• What are the potential pitfalls of specific types of equipment?
  • What items must be included on my system?

 

 

Lawn Sprinkler System Components:
An explanation of what each item is, how it works,
and how to pick the right one for you!

 

Controllers, Timers, or Clocks
Rain, Wind, and Freeze Sensors
Valves
Sprinkler Heads
Connecting Sprinkler Heads to Pipe
Backflow Prevention Devices
Chemigation/Fertigation

Drip Irrigation

Technical Information about How Much to Water

Back to Buyer's Guide: Offers even more info to help you


 
Larger Landscaped Areas
Flower Beds
Solution

BIGIE Stake, Poly Flex Riser / Adapter, XB Drip Emitters on Landscape Dripline

Advantages
  • Up to 60% water savings
  • No unsightly run off in high visibility areas
  • No damage to walls or entry ways
  • Supplemental XB Drip Emitters are placed to larger plants with higher water requirements
Installation & Materials List

Click-n-Buy - Click on Part Number to Add Items to Your Cart

Part Number

Description

BIGIE

Below Grade Irrigation Stake

XB xx

Pressure Compensating Drip Emitters (0.5 to 2.0 gph)

PFR / FRA

Poly Flex Riser / Adapter

LD 09 12

Landscape Dripline 0.9 gph @ 12" spacing

MDCF Series

Easy Fit Compression Fittings / Adapters


To-Do List

Description
Time (Approx.)
Assemble Control Zone Kit and connect to water source and Control Zone. 1 hr
Cut lengths of Landsape Dripline for LD grid in planting area. 10 min / 50 ft
Use MDCF Fittings to create LD grid. Install BIGIE stakes next to larger plants. Thread PFR/FRA into BIGIE Stake inlet. Thread XB-xx 10-32 in risers. 1 hr 30 min.
Flush zones for 2 minutes. 2 min.
Install planting material  


Installation and Maintenance Tips

Description
Flush the zone after installation and once a year.
For larger trees, use higher flow PC Modules and DIffuser Caps to avoid wash out.
Adjust watering time as seasons / weather changes.
Cut Poly Flex Risers slightly above grade (before installing the XB XX Emitters) for an 'invisible' installation.
Poly Flex Adapter (FRA) is made of Marlex® so no Teflon® is needed.

 


 

Click-n-Buy - Click on Parts in Picture Below to Add Items to Your Cart

 
Street Medians

Combination Applications
Solution
 Landscape Dripline Grid with XB Drip Emitters
Advantages
  • Up to 60% water savings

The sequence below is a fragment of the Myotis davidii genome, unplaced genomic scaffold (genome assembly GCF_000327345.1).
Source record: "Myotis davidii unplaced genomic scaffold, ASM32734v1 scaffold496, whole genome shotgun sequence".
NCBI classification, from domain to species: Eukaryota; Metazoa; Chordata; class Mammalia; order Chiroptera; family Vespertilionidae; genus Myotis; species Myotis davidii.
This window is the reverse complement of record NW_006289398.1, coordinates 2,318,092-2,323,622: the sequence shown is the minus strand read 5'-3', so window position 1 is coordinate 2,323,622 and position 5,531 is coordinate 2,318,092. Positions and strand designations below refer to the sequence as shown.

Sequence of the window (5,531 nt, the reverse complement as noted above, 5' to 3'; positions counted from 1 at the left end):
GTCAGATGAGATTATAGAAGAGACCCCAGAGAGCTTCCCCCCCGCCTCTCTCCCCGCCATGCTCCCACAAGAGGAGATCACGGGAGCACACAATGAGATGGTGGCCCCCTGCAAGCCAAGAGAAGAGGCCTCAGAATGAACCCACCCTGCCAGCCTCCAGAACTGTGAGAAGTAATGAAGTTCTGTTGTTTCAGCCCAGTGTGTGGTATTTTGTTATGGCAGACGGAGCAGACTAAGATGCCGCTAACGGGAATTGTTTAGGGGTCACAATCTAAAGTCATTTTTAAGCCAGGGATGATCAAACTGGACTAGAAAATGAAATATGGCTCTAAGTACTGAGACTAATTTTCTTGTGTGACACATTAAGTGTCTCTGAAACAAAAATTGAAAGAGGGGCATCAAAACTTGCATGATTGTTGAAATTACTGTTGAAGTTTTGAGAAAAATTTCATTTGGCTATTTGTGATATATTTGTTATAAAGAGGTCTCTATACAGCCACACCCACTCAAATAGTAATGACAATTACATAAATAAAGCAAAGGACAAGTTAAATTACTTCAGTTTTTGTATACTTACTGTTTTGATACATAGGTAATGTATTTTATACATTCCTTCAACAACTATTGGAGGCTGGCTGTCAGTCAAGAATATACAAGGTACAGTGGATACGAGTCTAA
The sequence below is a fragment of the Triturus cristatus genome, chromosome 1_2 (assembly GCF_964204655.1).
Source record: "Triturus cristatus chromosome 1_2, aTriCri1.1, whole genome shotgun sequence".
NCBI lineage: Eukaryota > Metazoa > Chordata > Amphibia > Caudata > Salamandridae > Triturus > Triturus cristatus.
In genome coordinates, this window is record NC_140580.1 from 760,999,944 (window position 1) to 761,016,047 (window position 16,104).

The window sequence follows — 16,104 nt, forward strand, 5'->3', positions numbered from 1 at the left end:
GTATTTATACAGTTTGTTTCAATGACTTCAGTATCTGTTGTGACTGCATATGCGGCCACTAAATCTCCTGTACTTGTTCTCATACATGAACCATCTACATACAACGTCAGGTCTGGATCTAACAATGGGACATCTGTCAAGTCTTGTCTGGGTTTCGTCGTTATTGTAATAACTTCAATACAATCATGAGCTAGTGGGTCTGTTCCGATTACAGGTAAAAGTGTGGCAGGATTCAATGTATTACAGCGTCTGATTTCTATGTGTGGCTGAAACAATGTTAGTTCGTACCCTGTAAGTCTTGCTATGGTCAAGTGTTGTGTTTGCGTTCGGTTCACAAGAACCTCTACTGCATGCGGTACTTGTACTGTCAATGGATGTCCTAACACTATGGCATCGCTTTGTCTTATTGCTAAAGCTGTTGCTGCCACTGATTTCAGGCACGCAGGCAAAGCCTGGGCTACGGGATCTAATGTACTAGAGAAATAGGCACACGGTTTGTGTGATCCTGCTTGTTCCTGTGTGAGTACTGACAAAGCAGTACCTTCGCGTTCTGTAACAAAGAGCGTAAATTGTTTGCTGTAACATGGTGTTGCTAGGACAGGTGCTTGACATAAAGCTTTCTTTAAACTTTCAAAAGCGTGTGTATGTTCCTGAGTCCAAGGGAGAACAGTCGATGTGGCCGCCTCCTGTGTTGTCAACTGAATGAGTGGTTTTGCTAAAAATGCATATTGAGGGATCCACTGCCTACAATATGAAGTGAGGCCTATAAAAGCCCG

• No overspray damage to roadways and vehicles
  • Supplemental XB Drip Emitters are placed next to larger plants with higher water requirements
  • No run off = reduced liability in high traffic areas
  • Low maintenance results in labor savings
Installation & Materials List

Click-n-Buy - Click on Part Number to Add Items to Your Cart

Part Number

Description

LD 09 12

Landscape Dripline 0.9 gph @ 12" spacing

XCZ-LF-100

1" Xeri Control Zone Kit

AR Valve Kit

Air Relief Valve Kit

MDCF Series

Easy Fit Compression Fittings / Adapters

XB xx

Pressure Compensating Drip Emitters

PT-025

1/4" Distribution Tubing

TS-025 w/CAP

1/4" Tubing Stake with Bug Cap

TDS-050

Tie Down Stake

 


 

To-Do List

Description
Time (Approx.)
Assemble Control Zone Kit and connect to water source 1 hr
Connect Easy Fit Series for connection to Control Zone Kit 5 min / XCZ
Cut lengths of Landscape Dripline to build grid in planting area 10 min / 50'
Use MDCF Fittings to create LD grid. Add Air Relief Valve Kit and staple grid in place. Insert XB Emitters into LD for supplemental watering 1 hr 30 min
Connect 1/4" tubing to XB Emitters, run lines and stake next to larger plants. 8 min / Stake
Flush zones for 2 minutes. 2 min
Install Planting material.  

 

Installation and Maintenance Tips

Description
Flush the zone after installation and once a year.
Install AR Valve Kit at high point in the system.
Leave Landscape Dripline coil in the sun while preparing for installation.

 

 


 

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Street Medians

Dense Applications
Solution
 Landscape Dripline Grid with PVC Header
Advantages
  • Up to 60% water savings
  • No overspray damage to roadways and vehicles
  • No run off = reduced liability in high traffic areas
  • Low maintenance results in labor savings
Installation & Materials List

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Part Number

Description

LD 09 12

Landscape Dripline 0.9 gph @ 12" spacing

XCZ-LF-100

1" Xeri Control Zone Kit

AR Valve Kit

Air Relief Valve Kit

MDCF Series

Easy Fit Compression Fittings / Adapters

TDS-050

Tie Down Stake

PVC Misc.

PVC laterals, glue, and fittings

 


 

To-Do List

Description
Time (Approx.)
Assemble Control Zone Kit and connect to water source 1 hr
Cut lengths of Landscape Dripline to build grid in planting area 10 min / 50'
Connect lengths of Landscape Dripline to Easy Fit Fittings to create grid. Add Air Relief Valve Kit to the zone and connect to Control Zone Kit. 25 min / 50'
Staple Landscape Dripline grid in place and flush for 2 minutes. 2 min
Install Planting material.  

 

Installation and Maintenance Tips

Description
Flush the zone after installation and once a year.
Install AR Valve Kit at high point in the system.
Leave Landscape Dripline coil in the sun while preparing for installation.
Add a Xeri-Bubbler 180 Spyk to line nearest Control Zone/Valve box as an indicator for maintenance crews.

 

 


 

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Street Medians

Sparse Applications
Solution
 Landscape Dripline Grid with XB Drip Emitters
Advantages
  • Up to 60% water savings
  • No overspray damage to vehicles
  • Supplemental XB Drip Emitters are placed next to larger plants with higher water requirements
  • Landscape Dripline is easy to install for labor savings.
Installation & Materials List

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Part Number

Description

BIGIE

Below Grade Irrigation Stake

XB xx